Apple finally acknowledges iPhone's Exchange support

Summary:Last June, my sources said that Apple licensed Microsoft's ActiveSync protocol, enabling the iPhone to users connect to Exchange Server and make use of its wireless messaging and synchronization capabilities. But it took until today, March 5, for Apple -- and Microsoft -- to acknowledge this licensing arrangement.

In June 2007, my sources said that Apple had licensed Microsoft's ActiveSync protocol, enabling the iPhone to users connect to Exchange Server and make use of its wireless messaging and synchronization capabilities. But it took until today, March 5, for Apple -- and Microsoft -- to acknowledge this licensing arrangement.

A Microsoft spokeswoman just sent me this note via e-mail:

"Today, Microsoft will be on hand at Apple headquarters as Apple announces it has licensed Microsoft Exchange ActiveSync for the iPhone. The agreement means iPhones will have built-in mobile access to Microsoft Exchange Server, letting users send and receive wireless email, manage their calendars, and view and edit tasks and contacts virtually anytime, anywhere."

Apple has been pushing to make the iPhone as appealing to business users as consumers. The ActiveSync licensing deal is one step toward realization of this goal.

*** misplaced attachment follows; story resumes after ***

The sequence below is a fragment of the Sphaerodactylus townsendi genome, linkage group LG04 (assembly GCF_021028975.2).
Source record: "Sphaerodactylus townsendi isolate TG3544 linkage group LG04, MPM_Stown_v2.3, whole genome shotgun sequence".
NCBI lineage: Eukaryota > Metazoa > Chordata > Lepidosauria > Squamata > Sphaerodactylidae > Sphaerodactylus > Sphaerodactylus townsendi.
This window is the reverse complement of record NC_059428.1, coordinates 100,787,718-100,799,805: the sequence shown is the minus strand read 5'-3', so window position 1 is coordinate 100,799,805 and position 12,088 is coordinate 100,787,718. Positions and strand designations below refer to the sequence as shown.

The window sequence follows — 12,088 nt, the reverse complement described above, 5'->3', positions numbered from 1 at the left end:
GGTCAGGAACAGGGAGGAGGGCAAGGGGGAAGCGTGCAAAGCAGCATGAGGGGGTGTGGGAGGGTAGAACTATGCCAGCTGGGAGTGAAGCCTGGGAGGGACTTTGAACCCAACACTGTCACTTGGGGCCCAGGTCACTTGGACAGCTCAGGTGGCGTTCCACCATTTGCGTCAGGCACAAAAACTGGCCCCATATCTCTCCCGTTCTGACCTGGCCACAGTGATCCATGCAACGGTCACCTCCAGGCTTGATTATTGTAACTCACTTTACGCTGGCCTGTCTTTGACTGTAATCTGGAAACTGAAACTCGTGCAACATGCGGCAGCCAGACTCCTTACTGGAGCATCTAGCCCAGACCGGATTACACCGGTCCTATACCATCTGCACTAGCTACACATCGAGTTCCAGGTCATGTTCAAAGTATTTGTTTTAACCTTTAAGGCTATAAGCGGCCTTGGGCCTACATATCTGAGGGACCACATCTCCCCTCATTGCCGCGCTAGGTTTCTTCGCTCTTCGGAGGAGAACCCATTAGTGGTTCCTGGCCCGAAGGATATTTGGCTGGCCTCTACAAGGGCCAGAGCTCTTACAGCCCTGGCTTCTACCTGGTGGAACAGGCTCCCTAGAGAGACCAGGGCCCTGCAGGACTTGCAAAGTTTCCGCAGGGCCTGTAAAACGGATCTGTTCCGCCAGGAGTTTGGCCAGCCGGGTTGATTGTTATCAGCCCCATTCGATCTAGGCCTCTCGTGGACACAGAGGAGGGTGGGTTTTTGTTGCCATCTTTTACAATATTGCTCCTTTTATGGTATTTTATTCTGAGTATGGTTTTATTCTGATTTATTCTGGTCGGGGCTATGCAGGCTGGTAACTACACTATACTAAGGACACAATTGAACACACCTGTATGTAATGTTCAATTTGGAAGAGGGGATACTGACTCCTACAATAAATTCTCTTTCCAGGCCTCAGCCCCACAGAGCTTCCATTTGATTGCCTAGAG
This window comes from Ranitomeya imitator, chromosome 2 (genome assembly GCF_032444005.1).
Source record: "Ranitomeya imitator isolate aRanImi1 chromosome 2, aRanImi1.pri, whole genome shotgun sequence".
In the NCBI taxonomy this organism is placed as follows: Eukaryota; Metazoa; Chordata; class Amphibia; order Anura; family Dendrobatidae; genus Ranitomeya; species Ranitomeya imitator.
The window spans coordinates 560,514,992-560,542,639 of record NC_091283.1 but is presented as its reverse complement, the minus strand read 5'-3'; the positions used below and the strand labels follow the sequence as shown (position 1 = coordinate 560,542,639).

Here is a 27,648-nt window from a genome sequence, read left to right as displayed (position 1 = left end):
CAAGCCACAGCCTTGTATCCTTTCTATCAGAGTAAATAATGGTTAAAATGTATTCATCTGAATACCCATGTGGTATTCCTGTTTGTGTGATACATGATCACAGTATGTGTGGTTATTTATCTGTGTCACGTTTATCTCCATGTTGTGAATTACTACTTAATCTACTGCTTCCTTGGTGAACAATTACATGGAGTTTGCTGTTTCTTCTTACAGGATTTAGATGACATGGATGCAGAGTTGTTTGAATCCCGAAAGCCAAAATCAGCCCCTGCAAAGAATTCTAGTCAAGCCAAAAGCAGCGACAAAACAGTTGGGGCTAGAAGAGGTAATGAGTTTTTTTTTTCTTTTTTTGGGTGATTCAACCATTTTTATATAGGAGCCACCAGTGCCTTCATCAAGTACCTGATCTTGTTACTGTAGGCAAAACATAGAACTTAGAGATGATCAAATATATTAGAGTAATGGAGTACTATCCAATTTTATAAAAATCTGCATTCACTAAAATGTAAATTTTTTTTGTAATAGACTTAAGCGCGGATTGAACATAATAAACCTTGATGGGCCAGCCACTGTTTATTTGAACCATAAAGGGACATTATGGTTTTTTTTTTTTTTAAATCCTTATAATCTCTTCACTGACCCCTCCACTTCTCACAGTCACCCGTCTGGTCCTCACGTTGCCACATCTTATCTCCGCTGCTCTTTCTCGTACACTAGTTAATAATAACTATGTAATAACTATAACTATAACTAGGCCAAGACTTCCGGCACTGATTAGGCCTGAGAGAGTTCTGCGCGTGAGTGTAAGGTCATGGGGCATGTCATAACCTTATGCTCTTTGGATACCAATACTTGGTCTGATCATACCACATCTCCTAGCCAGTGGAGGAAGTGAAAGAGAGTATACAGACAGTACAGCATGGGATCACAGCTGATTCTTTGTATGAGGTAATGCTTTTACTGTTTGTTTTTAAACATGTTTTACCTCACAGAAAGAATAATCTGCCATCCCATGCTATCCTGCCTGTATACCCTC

Apple said today that they will build ActiveSync support right into the iPhone. What this brings users, as Microsoft explains on its Web site:

"Exchange ActiveSync enables a mobile phone to synchronize email, calendars, tasks, and contacts with Exchange Server over the air."

Microsoft makes the ActiveSync protocol available to interested parties via a pre-established licensing agreement. From Microsoft’s Web site:

“Microsoft offers a commercially reasonable, nonexclusive license so that other companies can use the Exchange ActiveSync Protocol in their own products. Microsoft will license its trade secrets and necessary patent claims for implementation of the protocol specification.

“Microsoft offers a license for this mobile device synchronization protocol for Exchange Server 2003 and 2007 with documentation. The Exchange ActiveSync Protocol license is for a five-year term and based on annual projected sales volumes."

While standard ActiveSync licensing costs vendors $100,000 or first-year’s royalties, whichever is higher, with a per unit royalty thereafter, the rates are negotiable, Microsoft has said.

A number of phone vendors, including Nokia, Palm, Motorola and Sony Ericsson, already offer devices that sync with Exchange using ActiveSync. Now Apple officially can be added to that list.

Does Apple's support for ActiveSync make the iPhone more appealing to you?

Topics: Enterprise Software, Apple, Collaboration, iPhone, Microsoft, Mobility, Software

About

Mary Jo Foley has covered the tech industry for 30 years for a variety of publications, including ZDNet, eWeek and Baseline. She is the author of Microsoft 2.0: How Microsoft plans to stay relevant in the post-Gates era (John Wiley & Sons, 2008). She also is the cohost of the "Windows Weekly" podcast on the TWiT network. Got a tip? Se... Full Bio

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